Before I continue, I applaud the men/husbands who not only cherish their wives, but help with the household chores, and should their wives be a stay-at-homer, compensate them by giving them allowances (sounds so archaic though) or freedom in the joint bank accounts realizing that two have become one. 

. . .

Men/Husbands, please know that your wives are reasonable and sensible human beings. Once women are convinced that both are on the same page, they will handle the joint financials at a profit! (This statement can further be blogged another day). Will be interesting to hear the viewpoints of men/husbands on this too. 

“A thrifty woman is better than a great income. A good wife and health are a man’s best wealth”

Charles H. Spurgeon

Men, please share your thoughts on this point (i.e., that women are reasonable and can profitably manage the joint account) by commenting below.

History to Present Day of Housewifing:

Traditionally, married women stayed at home, not for economic reasons but, as an honor and in submission to the man/husband as the head of the household. My grandma often told us that it was taboo in their days for a married woman to have a 9-to-5 job. The few women who did had “the female” professions such as nurses or teachers; not the CEO types nor were they ever seen in the boardroom. These women were seen as women who wanted to “wear-the-pants,” aka domineering.and in church-ish language could be termed, Jezebels.

Please read this article for more on historical housewifing:

Modern-day reasons for staying at home however are more for economic reasons. For example, child/daycare costs are astronomical, especially in a state like California where the 2019 GDP is $3.1 trillion ( According to the Economic Policy Institute, the average daycare monthly cost in California is almost a $1,000 ( compared to $500 in Alabama whose 2019 GDP was $203.97 million. Understandably, daycare cost, like every other cost, is relative. However, $500 in Alabama is a huge expense for young families with infants and toddlers, coupled with the stress of wondering whether the daycare will provide the best care. It, therefore, makes good economic sense to have one parent stay home to care for the children.

Benefits of Stay-at-homers:

  • The truism of the adage “there’s no mom like one’s mother” becomes inevitable;
  • It’s cheaper as the money that could have been paid to the daycare provider can now be channeled to other use;
  • Children are in safer environments at home than with strangers;
  • Children are healthier as there’s no ping-ponging of sicknesses that stems from having the kids together particularly during the COVID-19 period;
  • The children are well-rested as the wife/mother doesn’t have to wake them up early for daycare so that she can be prompt for work; 
  • As the children grow and begin school and/or sports, they have Mom to always drop off/pick up on time instead of looking for help or leaving them till late before picking up;
  • Family time is valued as the husband can return to home-cooked meals, which can be eaten together as a family;
  • There’s overall peace of mind.

Disadvantages of being a housewife:

  • The man-husband becomes the sole provider;
  • As a result of #1 above, there’s a higher financial burden on the man-husband;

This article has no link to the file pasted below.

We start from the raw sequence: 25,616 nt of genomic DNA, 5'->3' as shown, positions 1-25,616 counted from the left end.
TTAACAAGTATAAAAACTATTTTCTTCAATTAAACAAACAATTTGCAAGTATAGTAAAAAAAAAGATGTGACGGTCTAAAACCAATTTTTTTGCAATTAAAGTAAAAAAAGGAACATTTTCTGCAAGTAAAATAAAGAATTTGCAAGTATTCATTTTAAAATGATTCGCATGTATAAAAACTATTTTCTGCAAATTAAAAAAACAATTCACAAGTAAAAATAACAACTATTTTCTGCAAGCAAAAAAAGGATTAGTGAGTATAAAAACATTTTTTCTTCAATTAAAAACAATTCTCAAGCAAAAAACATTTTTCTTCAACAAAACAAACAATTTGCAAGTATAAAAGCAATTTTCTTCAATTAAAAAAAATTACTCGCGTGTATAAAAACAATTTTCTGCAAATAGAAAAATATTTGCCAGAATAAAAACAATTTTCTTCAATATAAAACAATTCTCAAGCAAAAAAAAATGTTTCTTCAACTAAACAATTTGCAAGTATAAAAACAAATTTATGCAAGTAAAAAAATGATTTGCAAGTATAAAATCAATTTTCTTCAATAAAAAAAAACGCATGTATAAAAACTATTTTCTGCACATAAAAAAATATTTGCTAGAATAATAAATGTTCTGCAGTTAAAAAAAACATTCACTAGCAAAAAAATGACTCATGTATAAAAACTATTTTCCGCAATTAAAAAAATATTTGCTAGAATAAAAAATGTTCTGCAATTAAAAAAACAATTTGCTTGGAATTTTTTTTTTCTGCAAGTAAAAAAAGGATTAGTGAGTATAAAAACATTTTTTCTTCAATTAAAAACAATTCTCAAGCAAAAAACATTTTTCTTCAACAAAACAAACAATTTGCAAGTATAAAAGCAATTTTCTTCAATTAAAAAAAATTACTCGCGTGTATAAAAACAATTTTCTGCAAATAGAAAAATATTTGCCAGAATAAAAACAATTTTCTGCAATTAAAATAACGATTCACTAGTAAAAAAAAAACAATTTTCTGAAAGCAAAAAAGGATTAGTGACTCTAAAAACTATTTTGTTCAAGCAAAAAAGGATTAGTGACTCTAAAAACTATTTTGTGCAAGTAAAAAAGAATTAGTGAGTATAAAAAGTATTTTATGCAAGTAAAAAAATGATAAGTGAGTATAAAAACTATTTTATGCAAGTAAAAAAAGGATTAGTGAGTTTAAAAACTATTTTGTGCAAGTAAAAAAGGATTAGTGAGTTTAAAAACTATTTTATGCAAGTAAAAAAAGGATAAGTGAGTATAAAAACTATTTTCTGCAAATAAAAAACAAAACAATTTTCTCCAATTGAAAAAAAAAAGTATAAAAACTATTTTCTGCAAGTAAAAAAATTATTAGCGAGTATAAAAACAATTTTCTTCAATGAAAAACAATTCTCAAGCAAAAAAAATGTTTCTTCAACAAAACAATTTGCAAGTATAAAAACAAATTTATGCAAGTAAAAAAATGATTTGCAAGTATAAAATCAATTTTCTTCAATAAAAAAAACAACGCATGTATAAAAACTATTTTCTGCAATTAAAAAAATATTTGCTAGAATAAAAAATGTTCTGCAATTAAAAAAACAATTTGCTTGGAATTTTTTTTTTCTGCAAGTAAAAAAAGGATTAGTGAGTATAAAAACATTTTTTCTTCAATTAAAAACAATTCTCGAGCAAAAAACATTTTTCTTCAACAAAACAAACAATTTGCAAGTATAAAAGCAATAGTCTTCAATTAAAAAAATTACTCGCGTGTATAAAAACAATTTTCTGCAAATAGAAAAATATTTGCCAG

• This in turn causes stress in the home;
  • In today’s living standards where two wage-earners have become essential, the opportunity-cost living on one income means some things would have to be forgone and must-haves now become luxuries;
  • The woman/wife does not have a “she” money and has to rely on the bacon brought home by her hubby;
  • There’s a stigma of inadequacy that the woman/wife suffers in her circle of family and friends;
  • “If their husbands are rich, they are frequently berated for being lazy; if they are immigrants, for keeping children from learning the language and ways of their host country.”
  • It can be boring as the woman/wife is alone at home.

It’s a Choice!

Most housewives are educated and have chosen this path for several and varied reasons that range from personal, economic, religion, to class status. Some are because the woman/wife wanted to, or the man/husband requested that the woman stay home, or both agreed that it was the best decision for them as a family.

Whatever any family’s decision is, it is time for society to acknowledge this sector of people as essential hard workers and treat them as respectable as any working woman. Interestingly though, one article noted that “… the economic value housewives create remains within their home …” This is a sad statement to make as I believe that there is a spillover benefit that is derived from the contributions of the housewife towards her husband and children.

A 2017 New York Post article stated that millennials are forgoing the career/professional path for the comfort of the home/kitchen. Read the article here:

I have personally been on both sides of the coin – as a professional lady as well as a housewife. If I have to choose another life, I will choose to stay at home. The housewife does a lot more with her time being home than manicure and pedicure. She needs to be compensated for the many hats that she wears or be openly appreciated.

"Honor her for all that her hands have done, and let her works bring her praise at the city gate." 
- Proverbs 31:31 (NIV)

Please share your thoughts by commenting below. Thanks for reading.

Mental Health: Women and Home Management

The awareness of mental health issues keep growing. Now we recognize a lot of health issues (that lead to diseases) that previously had been ignored.

I came across this article via a Twitter feed. Informative and worth reading.

Women have been pitched into “holding the home forth.” Little do the men/husband/significant others realize that the home forth involves a lot – being the CEO, CIO, CSO (Chief Strategic Officer), CAO (Chief Administrative Officer), CFO, CIO (Chief Internal Officer), CPRO (Chief Public Relations Officer), and Chief chauffeur. Ladies, let me know if I omitted any title. At the end of the day, the woman is exhausted and has no gas left for other important tasks. Yes, women can delegate the chores if they can afford it. But for those who can’t, this article will help on how to manage yourself and your home. Enjoy and share your thoughts by commenting below.